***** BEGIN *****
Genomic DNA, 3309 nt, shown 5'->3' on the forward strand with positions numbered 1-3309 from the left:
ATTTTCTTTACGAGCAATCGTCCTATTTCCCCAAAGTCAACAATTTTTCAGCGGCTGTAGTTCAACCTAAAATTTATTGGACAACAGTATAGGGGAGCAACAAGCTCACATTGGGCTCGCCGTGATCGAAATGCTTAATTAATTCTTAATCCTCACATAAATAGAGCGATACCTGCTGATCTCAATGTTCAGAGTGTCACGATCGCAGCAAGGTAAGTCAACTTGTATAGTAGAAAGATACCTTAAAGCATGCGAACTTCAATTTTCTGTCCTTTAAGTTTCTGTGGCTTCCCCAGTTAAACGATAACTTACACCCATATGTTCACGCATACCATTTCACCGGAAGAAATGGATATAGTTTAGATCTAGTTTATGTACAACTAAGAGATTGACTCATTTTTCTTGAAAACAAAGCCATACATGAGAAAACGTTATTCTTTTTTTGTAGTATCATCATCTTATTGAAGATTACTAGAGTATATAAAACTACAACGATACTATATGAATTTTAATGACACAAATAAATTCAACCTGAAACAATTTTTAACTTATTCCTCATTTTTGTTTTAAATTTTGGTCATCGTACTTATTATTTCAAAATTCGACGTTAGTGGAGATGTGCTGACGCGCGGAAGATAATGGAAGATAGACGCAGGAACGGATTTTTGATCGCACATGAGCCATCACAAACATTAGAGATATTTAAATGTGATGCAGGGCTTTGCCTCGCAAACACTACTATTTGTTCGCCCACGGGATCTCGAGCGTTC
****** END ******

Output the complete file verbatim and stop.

Genomic DNA, 3309 nt, shown 5'->3' on the forward strand with positions numbered 1-3309 from the left:
ATTTTCTTTACGAGCAATCGTCCTATTTCCCCAAAGTCAACAATTTTTCAGCGGCTGTAGTTCAACCTAAAATTTATTGGACAACAGTATAGGGGAGCAACAAGCTCACATTGGGCTCGCCGTGATCGAAATGCTTAATTAATTCTTAATCCTCACATAAATAGAGCGATACCTGCTGATCTCAATGTTCAGAGTGTCACGATCGCAGCAAGGTAAGTCAACTTGTATAGTAGAAAGATACCTTAAAGCATGCGAACTTCAATTTTCTGTCCTTTAAGTTTCTGTGGCTTCCCCAGTTAAACGATAACTTACACCCATATGTTCACGCATACCATTTCACCGGAAGAAATGGATATAGTTTAGATCTAGTTTATGTACAACTAAGAGATTGACTCATTTTTCTTGAAAACAAAGCCATACATGAGAAAACGTTATTCTTTTTTTGTAGTATCATCATCTTATTGAAGATTACTAGAGTATATAAAACTACAACGATACTATATGAATTTTAATGACACAAATAAATTCAACCTGAAACAATTTTTAACTTATTCCTCATTTTTGTTTTAAATTTTGGTCATCGTACTTATTATTTCAAAATTCGACGTTAGTGGAGATGTGCTGACGCGCGGAAGATAATGGAAGATAGACGCAGGAACGGATTTTTGATCGCACATGAGCCATCACAAACATTAGAGATATTTAAATGTGATGCAGGGCTTTGCCTCGCAAACACTACTATTTGTTCGCCCACGGGATCTCGAGCGTTC